Question Time 5 May 2015 (Conservation)
11. EUGENIE SAGE (Green) to the Minister of Conservation : Does she agree with Professor Mark Urban that New Zealand’s indigenous species are at greater risk of extinction from climate change than species in many other parts of the world; and if not, why not?
Hon MAGGIE BARRY (Minister of Conservation): Yes.
Eugenie Sage : Has she ever tried to convince her Cabinet colleagues to protect our native species at risk of extinction from climate change by adopting policies that reduce New Zealand’s emissions; if not, why not?
Hon MAGGIE BARRY : I have spoken to my Cabinet colleagues and caucus and this House on many occasions about the need to preserve and protect more of our endangered species. In terms of the climate change part of your question, that is best directed to the Minister for Climate Change Issues.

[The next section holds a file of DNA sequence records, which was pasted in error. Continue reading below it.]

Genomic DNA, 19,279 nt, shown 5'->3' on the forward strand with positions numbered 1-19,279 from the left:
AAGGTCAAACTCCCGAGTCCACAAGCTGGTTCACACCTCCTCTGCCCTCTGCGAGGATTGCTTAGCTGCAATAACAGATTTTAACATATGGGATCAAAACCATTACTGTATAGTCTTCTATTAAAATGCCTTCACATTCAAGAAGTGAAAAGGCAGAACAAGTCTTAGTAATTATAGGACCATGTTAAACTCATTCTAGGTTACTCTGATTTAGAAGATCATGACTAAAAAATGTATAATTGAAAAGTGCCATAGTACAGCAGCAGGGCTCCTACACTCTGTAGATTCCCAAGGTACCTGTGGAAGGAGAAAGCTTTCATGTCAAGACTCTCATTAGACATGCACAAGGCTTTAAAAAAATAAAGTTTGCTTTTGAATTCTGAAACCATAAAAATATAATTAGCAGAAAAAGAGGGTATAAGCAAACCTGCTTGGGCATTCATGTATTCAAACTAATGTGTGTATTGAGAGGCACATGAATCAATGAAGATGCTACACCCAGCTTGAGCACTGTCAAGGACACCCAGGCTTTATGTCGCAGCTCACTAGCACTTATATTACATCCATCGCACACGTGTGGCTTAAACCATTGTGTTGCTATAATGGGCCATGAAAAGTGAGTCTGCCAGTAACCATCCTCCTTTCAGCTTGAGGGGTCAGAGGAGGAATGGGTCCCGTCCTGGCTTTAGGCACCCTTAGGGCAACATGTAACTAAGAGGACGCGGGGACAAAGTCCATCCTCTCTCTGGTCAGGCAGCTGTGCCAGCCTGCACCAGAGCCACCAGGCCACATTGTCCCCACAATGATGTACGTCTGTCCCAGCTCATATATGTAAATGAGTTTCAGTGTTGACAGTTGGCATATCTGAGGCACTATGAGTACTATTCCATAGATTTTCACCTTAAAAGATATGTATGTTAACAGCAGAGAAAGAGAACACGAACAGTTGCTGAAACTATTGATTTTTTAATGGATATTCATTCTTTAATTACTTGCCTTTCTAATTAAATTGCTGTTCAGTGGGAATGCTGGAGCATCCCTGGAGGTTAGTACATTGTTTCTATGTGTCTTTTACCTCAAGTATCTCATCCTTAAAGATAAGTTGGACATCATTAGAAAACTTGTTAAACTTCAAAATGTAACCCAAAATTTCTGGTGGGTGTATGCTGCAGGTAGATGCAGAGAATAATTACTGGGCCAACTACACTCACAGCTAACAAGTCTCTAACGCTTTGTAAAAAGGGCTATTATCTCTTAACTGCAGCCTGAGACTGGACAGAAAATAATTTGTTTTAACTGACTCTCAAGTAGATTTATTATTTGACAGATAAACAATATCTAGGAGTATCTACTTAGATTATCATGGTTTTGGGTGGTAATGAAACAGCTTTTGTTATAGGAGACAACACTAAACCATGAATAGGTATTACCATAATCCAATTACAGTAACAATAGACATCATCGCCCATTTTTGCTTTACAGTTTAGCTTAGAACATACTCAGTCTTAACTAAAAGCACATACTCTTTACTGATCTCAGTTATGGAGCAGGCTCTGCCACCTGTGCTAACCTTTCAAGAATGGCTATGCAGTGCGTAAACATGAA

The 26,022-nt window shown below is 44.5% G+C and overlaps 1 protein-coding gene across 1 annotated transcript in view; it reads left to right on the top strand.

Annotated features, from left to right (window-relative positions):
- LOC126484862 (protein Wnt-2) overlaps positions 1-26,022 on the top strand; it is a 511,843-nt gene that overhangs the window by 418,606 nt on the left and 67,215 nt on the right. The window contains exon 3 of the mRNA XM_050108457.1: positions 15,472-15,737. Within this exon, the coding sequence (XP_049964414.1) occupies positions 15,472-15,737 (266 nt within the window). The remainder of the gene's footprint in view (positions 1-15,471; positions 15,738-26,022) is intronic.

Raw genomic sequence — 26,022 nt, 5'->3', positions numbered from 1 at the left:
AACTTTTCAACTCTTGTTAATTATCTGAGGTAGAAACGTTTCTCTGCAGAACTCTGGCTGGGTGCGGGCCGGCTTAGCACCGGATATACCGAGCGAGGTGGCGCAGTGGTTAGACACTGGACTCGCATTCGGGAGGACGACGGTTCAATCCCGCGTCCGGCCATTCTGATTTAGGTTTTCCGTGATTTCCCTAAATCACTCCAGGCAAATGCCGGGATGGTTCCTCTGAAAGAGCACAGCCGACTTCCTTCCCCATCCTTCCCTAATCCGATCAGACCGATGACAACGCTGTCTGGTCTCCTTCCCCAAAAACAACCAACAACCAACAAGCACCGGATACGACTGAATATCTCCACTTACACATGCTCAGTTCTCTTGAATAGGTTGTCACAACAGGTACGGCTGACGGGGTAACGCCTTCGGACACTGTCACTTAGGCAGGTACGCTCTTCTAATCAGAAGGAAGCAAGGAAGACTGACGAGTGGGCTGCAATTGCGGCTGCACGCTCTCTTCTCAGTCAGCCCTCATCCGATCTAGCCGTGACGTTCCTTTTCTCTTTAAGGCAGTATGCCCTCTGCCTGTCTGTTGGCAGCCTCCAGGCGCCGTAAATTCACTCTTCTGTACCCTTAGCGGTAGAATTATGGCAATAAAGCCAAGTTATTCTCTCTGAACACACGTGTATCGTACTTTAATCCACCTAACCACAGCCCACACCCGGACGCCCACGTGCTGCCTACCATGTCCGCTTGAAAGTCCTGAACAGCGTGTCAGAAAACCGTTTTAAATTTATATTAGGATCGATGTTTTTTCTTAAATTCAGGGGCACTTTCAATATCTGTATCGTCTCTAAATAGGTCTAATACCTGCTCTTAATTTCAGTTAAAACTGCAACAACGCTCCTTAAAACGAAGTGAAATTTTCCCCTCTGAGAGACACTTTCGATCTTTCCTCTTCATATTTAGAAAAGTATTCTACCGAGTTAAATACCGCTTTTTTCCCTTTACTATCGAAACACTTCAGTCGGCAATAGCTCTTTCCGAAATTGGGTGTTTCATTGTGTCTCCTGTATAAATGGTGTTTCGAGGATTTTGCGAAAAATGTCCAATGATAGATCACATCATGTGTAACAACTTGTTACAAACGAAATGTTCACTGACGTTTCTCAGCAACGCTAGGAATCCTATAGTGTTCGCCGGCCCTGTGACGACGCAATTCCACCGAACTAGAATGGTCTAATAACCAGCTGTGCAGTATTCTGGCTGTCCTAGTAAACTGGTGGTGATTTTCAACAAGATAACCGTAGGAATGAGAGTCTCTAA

Eugenie Sage : Does the Minister accept that if New Zealand contributes to a more than 2-degree warming of the planet by our emissions increasing by 50 percent over the next 10 years, as the Ministry for the Environment predicts, this will increase the extinction risk for our indigenous species?
Hon MAGGIE BARRY : I refute the so-called facts in that member’s question and disagree with them.
Eugenie Sage : Well, how can the Minister, as the Minister of Conservation, stand by while climate change increases the extinction risk for our threatened species to 14 percent, as Mark Urban predicts?
Hon MAGGIE BARRY : This Government and I as the Minister of Conservation are certainly not standing by. An example I would draw the member’s attention to is the Battle for our Birds, which was a direct response to what happened with a masting—that is, a very extensive seeding of the beech trees. Many people understand that the reason that triggers the mast of a beech forest is to do with temperatures. Warmer temperatures mean higher seeding, which means plague proportions of rats—25 million. We planned for that, we analysed it, and we unrolled a strategy called Battle for our Birds, which resulted in the successful turn-round of the decline of at least 12 of our native species. It was a highly successful campaign.